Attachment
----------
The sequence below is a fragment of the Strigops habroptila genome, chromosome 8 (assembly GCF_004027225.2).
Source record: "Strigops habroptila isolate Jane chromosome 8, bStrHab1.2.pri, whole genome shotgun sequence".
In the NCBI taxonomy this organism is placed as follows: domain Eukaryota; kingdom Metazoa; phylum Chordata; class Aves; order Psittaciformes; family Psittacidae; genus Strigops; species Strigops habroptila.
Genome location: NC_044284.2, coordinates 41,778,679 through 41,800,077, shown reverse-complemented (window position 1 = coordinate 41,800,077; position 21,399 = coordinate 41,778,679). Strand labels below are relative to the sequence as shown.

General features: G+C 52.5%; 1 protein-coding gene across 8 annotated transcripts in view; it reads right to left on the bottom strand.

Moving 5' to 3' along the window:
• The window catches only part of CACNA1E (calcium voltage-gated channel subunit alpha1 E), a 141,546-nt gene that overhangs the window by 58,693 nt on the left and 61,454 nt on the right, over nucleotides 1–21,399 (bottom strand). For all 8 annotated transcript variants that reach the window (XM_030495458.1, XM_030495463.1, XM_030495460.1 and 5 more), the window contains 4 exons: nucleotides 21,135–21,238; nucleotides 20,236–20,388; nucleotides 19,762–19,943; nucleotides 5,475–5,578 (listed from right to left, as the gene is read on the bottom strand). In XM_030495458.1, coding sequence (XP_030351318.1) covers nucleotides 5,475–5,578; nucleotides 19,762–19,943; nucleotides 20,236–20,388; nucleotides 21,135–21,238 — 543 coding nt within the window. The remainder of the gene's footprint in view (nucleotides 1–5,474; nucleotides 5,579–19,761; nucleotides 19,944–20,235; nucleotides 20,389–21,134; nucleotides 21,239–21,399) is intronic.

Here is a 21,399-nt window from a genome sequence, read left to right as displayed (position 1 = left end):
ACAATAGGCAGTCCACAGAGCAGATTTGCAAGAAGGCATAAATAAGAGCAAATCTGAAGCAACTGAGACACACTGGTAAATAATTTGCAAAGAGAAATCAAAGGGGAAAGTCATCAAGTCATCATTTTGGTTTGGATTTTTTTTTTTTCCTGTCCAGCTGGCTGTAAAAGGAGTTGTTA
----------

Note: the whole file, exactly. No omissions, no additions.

The sequence below is a fragment of the Strigops habroptila genome, chromosome 8 (assembly GCF_004027225.2).
Source record: "Strigops habroptila isolate Jane chromosome 8, bStrHab1.2.pri, whole genome shotgun sequence".
In the NCBI taxonomy this organism is placed as follows: domain Eukaryota; kingdom Metazoa; phylum Chordata; class Aves; order Psittaciformes; family Psittacidae; genus Strigops; species Strigops habroptila.
Genome location: NC_044284.2, coordinates 41,778,679 through 41,800,077, shown reverse-complemented (window position 1 = coordinate 41,800,077; position 21,399 = coordinate 41,778,679). Strand labels below are relative to the sequence as shown.

General features: G+C 52.5%; 1 protein-coding gene across 8 annotated transcripts in view; it reads right to left on the bottom strand.

Moving 5' to 3' along the window:
• The window catches only part of CACNA1E (calcium voltage-gated channel subunit alpha1 E), a 141,546-nt gene that overhangs the window by 58,693 nt on the left and 61,454 nt on the right, over nucleotides 1–21,399 (bottom strand). For all 8 annotated transcript variants that reach the window (XM_030495458.1, XM_030495463.1, XM_030495460.1 and 5 more), the window contains 4 exons: nucleotides 21,135–21,238; nucleotides 20,236–20,388; nucleotides 19,762–19,943; nucleotides 5,475–5,578 (listed from right to left, as the gene is read on the bottom strand). In XM_030495458.1, coding sequence (XP_030351318.1) covers nucleotides 5,475–5,578; nucleotides 19,762–19,943; nucleotides 20,236–20,388; nucleotides 21,135–21,238 — 543 coding nt within the window. The remainder of the gene's footprint in view (nucleotides 1–5,474; nucleotides 5,579–19,761; nucleotides 19,944–20,235; nucleotides 20,389–21,134; nucleotides 21,239–21,399) is intronic.

Here is a 21,399-nt window from a genome sequence, read left to right as displayed (position 1 = left end):
ACAATAGGCAGTCCACAGAGCAGATTTGCAAGAAGGCATAAATAAGAGCAAATCTGAAGCAACTGAGACACACTGGTAAATAATTTGCAAAGAGAAATCAAAGGGGAAAGTCATCAAGTCATCATTTTGGTTTGGATTTTTTTTTTTTCCTGTCCAGCTGGCTGTAAAAGGAGTTGTTA